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Guide To Ink Pads

Posted by taunia1 (My Page) on
Sat, Mar 15, 03 at 23:25

I thought this was great; thanks again to Barbie Boop.

Guide To Ink Pads
It can be a bit of a minefield when it comes to the many different
ink pads available. Each one is designed for a specific use. For a
beginner this can be quite daunting. Here we explain each type.


Pigment ink pads are probably the most favourite type of ink pad
every stamper has in their craft box. Pigment pads are made of a high
density raised foam pad. Use them to ink any size of rubberstamp; if
the stamp doesn't fit on the pad, ink the stamp by pressing the pad
onto it.

The most commonly used pigment pads are the economical INK CUBES.
These cubes are 1" square and can ink both large and small stampers.
Pigment ink is a very slow drying ink which is best used for
embossing with (see "how to rubberstamp emboss") You can use it
without embossing but you must use non glossy paper so that it will
dry, drying time can take up to a day but you can actually speed this
up by applying to a heat source. If you plan to stamp on a glossy
type of card you must emboss as the ink will NEVER dry otherwise.
However once you have embossed the image is waterproof thus enabling
you to add watercolours or even brushmarkers to hi-light your work.

The advantages of pigment pads is that they are available in
virtually every colour of the rainbow. Most importantly in METALLIC
colours, no other ink pad is available in metallic colours (yet!) The
larger pigment ink pads are also available in what is known as
RAINBOW PADS, these pads consist from 3 to 10 colours on one ink pad.
More and more combinations are being developed all the time. If you
would like to stamp with a metallic pigment pad but don't want to
wait for it to dry, check out the new range of ENCORE pads available
on the craft market, these single colour metallic and rainbow
metallic pads promise to take virtually no drying time at all.


Dye based ink pads are perfect for glossy papers and card, this type
of paper literally makes the colours of the dye based pads come
alive. Dye based pads are typically made of a compressed fabric and
their surface is raised to enable you to ink any size of stamp. These
are also available in 1" cubes as well as the larger size.

Dye based pads are generally not waterproof which means you can't add
colour from a wet source; for example watercolours or brush markers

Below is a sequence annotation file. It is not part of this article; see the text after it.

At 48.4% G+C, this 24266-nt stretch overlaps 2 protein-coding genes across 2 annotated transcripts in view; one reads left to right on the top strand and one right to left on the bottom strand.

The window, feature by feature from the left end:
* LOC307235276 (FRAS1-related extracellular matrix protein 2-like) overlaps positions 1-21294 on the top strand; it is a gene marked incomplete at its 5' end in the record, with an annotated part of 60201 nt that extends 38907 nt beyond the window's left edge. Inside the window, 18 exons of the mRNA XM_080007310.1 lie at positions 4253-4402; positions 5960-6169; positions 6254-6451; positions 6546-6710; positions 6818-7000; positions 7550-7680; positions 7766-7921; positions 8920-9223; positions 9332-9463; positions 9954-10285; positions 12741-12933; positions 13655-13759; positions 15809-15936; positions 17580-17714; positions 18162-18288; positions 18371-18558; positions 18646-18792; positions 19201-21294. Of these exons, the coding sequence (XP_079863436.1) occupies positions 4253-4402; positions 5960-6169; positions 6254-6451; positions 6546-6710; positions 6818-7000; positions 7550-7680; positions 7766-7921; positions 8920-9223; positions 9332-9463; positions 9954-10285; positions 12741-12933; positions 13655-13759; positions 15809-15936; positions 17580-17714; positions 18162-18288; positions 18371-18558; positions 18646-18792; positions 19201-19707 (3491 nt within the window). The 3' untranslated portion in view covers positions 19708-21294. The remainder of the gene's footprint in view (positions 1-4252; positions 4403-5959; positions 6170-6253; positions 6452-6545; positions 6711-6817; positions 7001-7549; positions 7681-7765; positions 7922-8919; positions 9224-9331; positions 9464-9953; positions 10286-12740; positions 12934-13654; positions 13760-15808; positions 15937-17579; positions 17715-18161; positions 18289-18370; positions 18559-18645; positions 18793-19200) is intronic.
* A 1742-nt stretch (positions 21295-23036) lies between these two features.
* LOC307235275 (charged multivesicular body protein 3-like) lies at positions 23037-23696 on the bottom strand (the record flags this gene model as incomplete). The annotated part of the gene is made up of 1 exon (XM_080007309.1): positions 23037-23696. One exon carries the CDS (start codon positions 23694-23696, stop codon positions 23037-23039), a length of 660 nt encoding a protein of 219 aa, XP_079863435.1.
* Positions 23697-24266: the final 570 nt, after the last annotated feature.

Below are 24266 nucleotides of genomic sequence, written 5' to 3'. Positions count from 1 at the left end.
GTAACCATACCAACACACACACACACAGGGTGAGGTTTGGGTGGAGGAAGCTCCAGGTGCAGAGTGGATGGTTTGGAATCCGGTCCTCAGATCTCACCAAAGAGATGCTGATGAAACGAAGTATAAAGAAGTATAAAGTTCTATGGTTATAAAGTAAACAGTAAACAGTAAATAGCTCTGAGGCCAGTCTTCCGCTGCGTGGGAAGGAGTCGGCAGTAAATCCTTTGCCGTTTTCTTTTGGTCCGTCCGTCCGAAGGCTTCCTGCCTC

as the ink would smudge. That is true of most dye based ink pads with
the exception of the MEMORIES range. These are designed for water
colouring with. Dye based ink pads come in all colours including
rainbow. One particular range of dye based rainbow pads is the
KALIEDACOLOUR brand name, these consist of a snap together palette of
colours which you separate when not in use to prevent them from
bleeding in to each other. Allow dye based inks to dry before adding
colour to them as the ink pads can smudge, again this can be speeded
up by the use of a heat source.


Fabrico ink pads were originally intended to stamp onto fabric. You
can also use to stamp upon wood, glass, acetate and shrink plastic.
Simply apply to a heat source to make permanent when you have
stamped. Like pigment pads, fabrico are of a compressed foam texture
which is raised to allow you to ink up any size of stamp. Available
in both 1" cubes and larger sizes. Check out the lovely range of
rainbow ink pads.


As their description suggests permanent ink pads are for stamping
when it needs to be permanent. Use to stamp on shrink plastic, wood,
even glass. As a rule permanent ink pads tend to dry out very
quickly, bearing this in mind it is best to purchase a dry uninked
pad and a bottle of permanent ink. Ink up the pad a little every time
you wish to use it. Only available in black, and to be honest with
the invention of fabrico ink pads these permanent ink pads are
becoming less popular.


A lightly tinted ink pad which is especially used for embossing with.
The ink dries clear, the main advantage of using an embossing pad is
if you wish to add a clear shiny embossed stamped image to your paper
or card with either clear or glitter embossing powders. The majority
of stampers today tend to use pigment pads for embossing with rather
than embossing pads. We tell you how to emboss further on.

What Color Ink Pads Should I get?

If after that low down on ink pads you are still none the wiser about
which ink pad to choose, check out our guide for recommended basic
beginners color choices:

Pigment Ink Pad Colors: GOLD, SILVER, COPPER, WHITE & BLACK. Plus
multicolour pads.

Dye Based Ink Pad Colors: BLACK Memories pad plus assorted rainbow

Fabrico Ink Pad Colors: Black and rainbow pads.

Once you have these basic colors you can collect lots of other
colours to suit your stamping themes.

Follow-Up Postings:

RE: Guide To Ink Pads

Thanks Taunia, being a newby stamper, I sometimes get confused, if I don't have directions right in front of my face. So, now I have a reference to go to.

RE: Guide To Ink Pads

I soooo needed this. I stood in Michael's today totally confused - they're ink pads are 20% off this week - and came home with none. Actually, the 20% wasn't as good a deal as if I used a 40% coupon when they're not on sale, so I thought I'd wait until next week. Thank you so much for this list!!!

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